Now you're going to pour the cream into the chocolate. You can use a whisk but I find a small spoon works as long as you stir quickly as you're doing it. Either way, I don't seem to have too much of a problem providing I use the right % of cocoa solids. I did have a disaster once when using >70% cocoa solids - the mixture kept separating into oily stuff and lumps. Yummy...



When I took these pictures, the ganache looked like it might separate, but I knew that as long as I kept stirring it would be fine. You should finish with a glossy mixture. Sometimes it looks darker than the chocolate you started with.

Next, fold in the beetroot purée one spoon at a time until you have a mixture that has a bit of a pink tinge. If you've reduced the purée enough, then it shouldn't make the mixture any sloppier.



You probably want somewhere around 1-2 tbsp for the 60/40g mixture but it's trial and error. Just make sure you keep tasting it! You might want to add a tsp or so of (fine) sugar if you find you've made a really beetrooty version, which can taste a bit too earthy. I used a flash in the picture above - the mixture won't look that pink, but you will really see the colour on the side of the bowl as you're stirring the ganache.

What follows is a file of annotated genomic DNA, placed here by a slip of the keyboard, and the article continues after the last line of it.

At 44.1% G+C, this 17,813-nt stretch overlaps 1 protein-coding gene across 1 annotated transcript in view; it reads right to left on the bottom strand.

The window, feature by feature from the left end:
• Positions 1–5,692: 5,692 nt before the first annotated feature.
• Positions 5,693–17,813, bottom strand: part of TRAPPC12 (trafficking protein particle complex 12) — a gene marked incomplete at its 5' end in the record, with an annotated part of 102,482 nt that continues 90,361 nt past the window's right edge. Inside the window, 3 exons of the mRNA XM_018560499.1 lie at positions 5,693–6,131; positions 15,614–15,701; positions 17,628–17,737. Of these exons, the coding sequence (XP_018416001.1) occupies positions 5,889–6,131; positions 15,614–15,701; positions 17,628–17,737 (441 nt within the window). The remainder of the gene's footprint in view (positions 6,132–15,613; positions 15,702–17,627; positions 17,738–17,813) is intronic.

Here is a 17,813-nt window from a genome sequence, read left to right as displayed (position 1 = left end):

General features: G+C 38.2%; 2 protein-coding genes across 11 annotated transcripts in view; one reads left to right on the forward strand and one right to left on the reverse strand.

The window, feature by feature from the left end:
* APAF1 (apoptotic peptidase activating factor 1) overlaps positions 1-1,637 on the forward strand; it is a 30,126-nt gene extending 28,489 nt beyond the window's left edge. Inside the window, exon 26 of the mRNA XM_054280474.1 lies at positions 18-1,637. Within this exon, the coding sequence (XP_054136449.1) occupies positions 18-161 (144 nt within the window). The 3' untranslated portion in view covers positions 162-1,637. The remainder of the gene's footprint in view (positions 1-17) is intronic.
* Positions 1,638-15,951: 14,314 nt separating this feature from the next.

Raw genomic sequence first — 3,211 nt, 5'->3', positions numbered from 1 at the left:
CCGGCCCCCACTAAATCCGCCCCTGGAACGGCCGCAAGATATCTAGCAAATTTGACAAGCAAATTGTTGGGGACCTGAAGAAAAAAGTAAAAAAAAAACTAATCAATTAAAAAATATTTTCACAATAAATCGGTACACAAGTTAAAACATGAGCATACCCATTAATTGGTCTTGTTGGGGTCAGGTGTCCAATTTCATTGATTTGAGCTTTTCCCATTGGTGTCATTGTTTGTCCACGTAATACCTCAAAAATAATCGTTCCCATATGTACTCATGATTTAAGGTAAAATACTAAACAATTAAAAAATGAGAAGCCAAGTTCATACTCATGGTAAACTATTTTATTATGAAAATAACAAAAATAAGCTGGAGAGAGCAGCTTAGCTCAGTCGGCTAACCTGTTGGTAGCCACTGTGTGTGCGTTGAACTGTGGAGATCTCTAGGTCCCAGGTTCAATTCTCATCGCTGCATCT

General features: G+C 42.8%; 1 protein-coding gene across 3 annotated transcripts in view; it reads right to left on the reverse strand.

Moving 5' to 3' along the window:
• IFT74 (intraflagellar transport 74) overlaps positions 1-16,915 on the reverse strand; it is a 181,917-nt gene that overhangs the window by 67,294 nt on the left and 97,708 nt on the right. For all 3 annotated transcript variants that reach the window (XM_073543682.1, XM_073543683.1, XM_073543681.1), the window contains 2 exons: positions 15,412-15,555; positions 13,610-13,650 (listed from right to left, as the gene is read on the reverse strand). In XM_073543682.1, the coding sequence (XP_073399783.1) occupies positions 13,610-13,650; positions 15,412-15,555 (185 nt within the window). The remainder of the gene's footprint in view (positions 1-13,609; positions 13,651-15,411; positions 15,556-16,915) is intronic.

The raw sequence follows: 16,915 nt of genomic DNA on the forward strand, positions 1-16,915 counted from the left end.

The rest is a lot about temperature. Depending on how quickly you want to turn the ganache into chocolates, pour it into a tupperware container and stick it either in the fridge or freezer - if you put it in the freezer, it'll probably need an hour or more. In the fridge, it'll obviously need longer. You can leave it overnight in the fridge and it'll be fine.



Because I'm a nerd, I like to label all my ganache containers, even if I'm only filling one :) But this is also genuinely useful when you're making several different ganaches. You should be able to tell beetroot from, for instance, pumpkin ganache - more on the pumpkin ganache in another post - but you might be experimenting with different %s of cocoa solids or different amounts of flavouring.

While the ganache is getting cold, set up your "chocolatiering work station"! You're going to need a system for coating balls of the stuff in chocolate. Initially, I found this quite difficult to do neatly and ended up wasting a lot of chocolate, but now I have a bit more of a sophisticated system. It involves foam boards, made from an old foam roller...



...but you'll probably find your own way. If you want to try my way, take a bread knife to the foam roller and cut/hack off some one-to-two-inch thick, flat pieces. Then cover in tin foil. You'll also need some cocktail sticks and a melon baller or some teaspoons.


When the ganache is cold enough, I use a melon baller and a teaspoon to make little scoops of ganache and place them carefully on to a plastic lid or a sheet of greaseproof paper on a metal tray. It's at this stage that you might realise your ganache is not cold enough/too cold, or that you got the consistency of the mixture wrong in the first place. This is why I only made small amounts when I was first doing this - I didn't know what the beetroot would do to the ganache. When I'd nailed the consistency, I started making bigger amounts. Basically, you need some "scoopability" and you want the balls to keep their form once you've scooped them, but you don't want the mixture to be rock solid.